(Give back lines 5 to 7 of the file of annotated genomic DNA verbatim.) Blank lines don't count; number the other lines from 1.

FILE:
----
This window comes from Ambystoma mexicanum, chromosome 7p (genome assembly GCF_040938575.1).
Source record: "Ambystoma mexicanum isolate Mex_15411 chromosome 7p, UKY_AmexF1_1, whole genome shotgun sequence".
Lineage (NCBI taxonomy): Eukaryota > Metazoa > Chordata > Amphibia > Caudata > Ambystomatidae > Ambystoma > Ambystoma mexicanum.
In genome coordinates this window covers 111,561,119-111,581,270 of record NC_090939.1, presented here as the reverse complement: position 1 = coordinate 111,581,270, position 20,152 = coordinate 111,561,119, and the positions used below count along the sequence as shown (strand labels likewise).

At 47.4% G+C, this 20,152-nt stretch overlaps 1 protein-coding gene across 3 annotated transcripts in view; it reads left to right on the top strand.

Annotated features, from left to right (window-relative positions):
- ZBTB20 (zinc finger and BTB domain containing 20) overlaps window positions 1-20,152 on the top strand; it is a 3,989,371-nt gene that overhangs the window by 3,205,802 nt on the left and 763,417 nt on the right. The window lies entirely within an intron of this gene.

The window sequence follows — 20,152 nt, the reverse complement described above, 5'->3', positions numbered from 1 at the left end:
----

At 47.4% G+C, this 20,152-nt stretch overlaps 1 protein-coding gene across 3 annotated transcripts in view; it reads left to right on the top strand.

Annotated features, from left to right (window-relative positions):
- ZBTB20 (zinc finger and BTB domain containing 20) overlaps window positions 1-20,152 on the top strand; it is a 3,989,371-nt gene that overhangs the window by 3,205,802 nt on the left and 763,417 nt on the right. The window lies entirely within an intron of this gene.